Crossref

 

Mulligan ML, Felton SK, Riek AE, Bernal-Mizrachi C (2010). Implications of vitamin D deficiency in pregnancy and lactation. American Journal of Obstetrics and Gynecology 202(5):429-e1.
Crossref

 

Omeed S, Swapnil K, Amy G (2020). Vitamin D Deficiency. Treasure Island (FL): StatPearls Publishing.

 

Pehlivan I, Hatun S, Aydoğan M, Babaoğlu K, Gökalp AS (2003). Maternal vitamin D deficiency and vitamin D supplementation in healthy infants. The Turkish Journal of Pediatrics 45(4):315-320.

 

Pierre-Jean M, Pawel S (2003). Synergie des effets de la vitamine D et du calcium dans la prévention de la fracture de l'extrémité supérieure du fémur chez les sujets âgés. Revue du Rhumatisme 5(70):359-362.
Crossref

 

Sahu M, Bhatia V, Aggarwal A, Rawat V, Saxena P, Pandey A, Das V (2009). Vitamin D deficiency in rural girls and pregnant women despite abundant sunshine in northern India. Clinical Endocrinology 70(5):680-684.
Crossref

 

Sachan A, Gupta R, Das V, Agarwal A, Awasthi PK, Bhatia V (2005). High prevalence of vitamin D deficiency among pregnant women and their newborns in northern India. American Journal of Clinical Nutrition 81(5):1060-1064.
Crossref

 

Sophie C, Jean-Philippe K, Aline R, Magdeldin E, Alexandra N, Sabine R, Katharina C, Quack L (2019). Vitamin D status and its determinants in healthy pregnant women living in Switzerland in the first trimester of pregnancy. BMC Pregnancy Childbirth 19(1):10.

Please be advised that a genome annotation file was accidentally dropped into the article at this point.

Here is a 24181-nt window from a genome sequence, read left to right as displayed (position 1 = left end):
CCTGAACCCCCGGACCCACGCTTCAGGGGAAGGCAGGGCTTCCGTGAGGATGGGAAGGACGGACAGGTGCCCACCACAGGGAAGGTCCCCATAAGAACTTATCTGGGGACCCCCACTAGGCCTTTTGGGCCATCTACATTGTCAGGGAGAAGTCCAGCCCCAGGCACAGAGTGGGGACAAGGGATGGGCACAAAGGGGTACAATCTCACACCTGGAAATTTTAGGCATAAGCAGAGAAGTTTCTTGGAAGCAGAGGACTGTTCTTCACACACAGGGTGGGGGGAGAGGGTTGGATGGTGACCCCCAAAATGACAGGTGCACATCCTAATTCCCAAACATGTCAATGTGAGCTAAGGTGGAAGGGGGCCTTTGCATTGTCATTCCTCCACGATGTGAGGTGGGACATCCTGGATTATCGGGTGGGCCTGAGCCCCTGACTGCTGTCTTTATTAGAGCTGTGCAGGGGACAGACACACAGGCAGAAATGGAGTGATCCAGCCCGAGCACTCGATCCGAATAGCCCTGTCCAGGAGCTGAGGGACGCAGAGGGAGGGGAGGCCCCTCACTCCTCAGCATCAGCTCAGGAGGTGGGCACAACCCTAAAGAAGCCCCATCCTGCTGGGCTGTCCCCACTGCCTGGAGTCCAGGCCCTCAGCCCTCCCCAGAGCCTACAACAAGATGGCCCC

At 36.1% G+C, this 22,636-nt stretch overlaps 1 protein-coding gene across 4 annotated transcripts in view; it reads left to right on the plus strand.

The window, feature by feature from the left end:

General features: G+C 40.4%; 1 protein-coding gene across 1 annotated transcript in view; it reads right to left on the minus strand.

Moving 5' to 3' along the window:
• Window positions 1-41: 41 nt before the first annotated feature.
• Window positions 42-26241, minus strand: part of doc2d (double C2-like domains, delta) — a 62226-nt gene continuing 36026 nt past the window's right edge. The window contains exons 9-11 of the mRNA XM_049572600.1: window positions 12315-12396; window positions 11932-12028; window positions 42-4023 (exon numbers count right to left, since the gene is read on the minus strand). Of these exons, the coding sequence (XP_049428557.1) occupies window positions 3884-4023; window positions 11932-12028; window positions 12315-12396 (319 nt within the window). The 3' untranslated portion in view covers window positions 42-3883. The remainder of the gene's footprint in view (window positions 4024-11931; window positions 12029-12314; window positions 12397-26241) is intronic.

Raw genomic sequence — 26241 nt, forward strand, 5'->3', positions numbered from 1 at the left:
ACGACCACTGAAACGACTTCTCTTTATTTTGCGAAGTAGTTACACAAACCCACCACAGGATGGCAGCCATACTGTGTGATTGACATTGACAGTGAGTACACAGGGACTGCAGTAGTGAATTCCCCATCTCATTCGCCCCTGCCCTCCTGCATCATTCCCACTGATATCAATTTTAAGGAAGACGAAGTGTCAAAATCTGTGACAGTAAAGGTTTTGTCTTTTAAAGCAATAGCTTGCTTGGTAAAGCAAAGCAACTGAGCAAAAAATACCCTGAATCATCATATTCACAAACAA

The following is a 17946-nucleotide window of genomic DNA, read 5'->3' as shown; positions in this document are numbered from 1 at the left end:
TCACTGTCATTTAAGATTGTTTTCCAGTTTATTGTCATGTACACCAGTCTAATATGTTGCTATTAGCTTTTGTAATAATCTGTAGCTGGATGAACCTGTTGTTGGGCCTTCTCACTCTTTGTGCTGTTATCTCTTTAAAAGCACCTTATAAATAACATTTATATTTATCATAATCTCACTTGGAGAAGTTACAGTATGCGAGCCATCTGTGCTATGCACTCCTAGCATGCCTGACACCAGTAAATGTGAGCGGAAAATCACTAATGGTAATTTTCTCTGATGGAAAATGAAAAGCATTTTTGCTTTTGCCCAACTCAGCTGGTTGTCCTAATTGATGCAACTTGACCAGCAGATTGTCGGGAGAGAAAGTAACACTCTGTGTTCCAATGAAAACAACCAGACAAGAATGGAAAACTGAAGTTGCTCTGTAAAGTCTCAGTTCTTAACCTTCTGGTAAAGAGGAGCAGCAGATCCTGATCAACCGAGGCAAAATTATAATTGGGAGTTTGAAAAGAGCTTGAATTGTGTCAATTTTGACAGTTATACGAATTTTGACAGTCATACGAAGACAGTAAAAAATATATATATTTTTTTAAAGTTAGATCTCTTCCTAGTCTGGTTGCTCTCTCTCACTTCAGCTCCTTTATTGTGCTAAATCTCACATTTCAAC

Crossref

 

Souberbielle JC, Prié D, Courbebaisse M, Friedlander G, Houillier P, Maruani G, Cavalier E, Cormier C (2008). Actualité sur les effets de la vitamine D et l'évaluation du statut vitaminique D. Annales d'Endocrinologie 69:501-510.
Crossref

 

Sonja B, Ambroise M, Anne-Marie S, Martine L, Marie-France LG (2008). La carence en vitamine D chez la femme de 18 à 49 ans portant des vêtements couvrants, une réalité méconnue en médicine générale. Presse Médicale 37:201-206.
Crossref

 

Stefan P, Armin Z, Christian T, Verena TS, Elisabeth L, Martin HK, Martin RG, Winfried M, Marlene P (2019). Vitamin D testing and treatment: a narrative review of current evidence. Endocrine Connections 8(2):27-43.
Crossref

 

Van der Meer IM, Karamali NS, Boeke AJ, Lips P, Middelkoop BJ, Verhoeven I, Wuister JD (2006). High prevalence of vitamin D deficiency in pregnant non-Western women in The Hague, Netherlands. American Journal of Clinical Nutrition 84(2):350-353.
Crossref

 

Zhila M, Arash HN, Ali RS, Farzaneh K, Farzaneh SM, Bagher L (2007). Vitamin D status in mothers and their newborns in Iran. BioMed Central Pregnancy and Childbirth 7:1.
Crossref

 

Wagner CL, Hollis BW, Kotsa K, Fakhoury H, Karras SN (2017). Vitamin D administration during pregnancy as prevention for pregnancy, neonatal and postnatal complications. Reviews in Endocrine and Metabolic Disorders 18(3):307-322.
Crossref

 

Winters SJ, Chennubhatla R, Wang C, Miller JJ (2009). Influence of obesity on vitamin D-binding protein and 25-hydroxy vitamin D 138 levels in African American and white women. Metabolism Clinical and Experimental 58(4):438-442.
Crossref

 




          */?>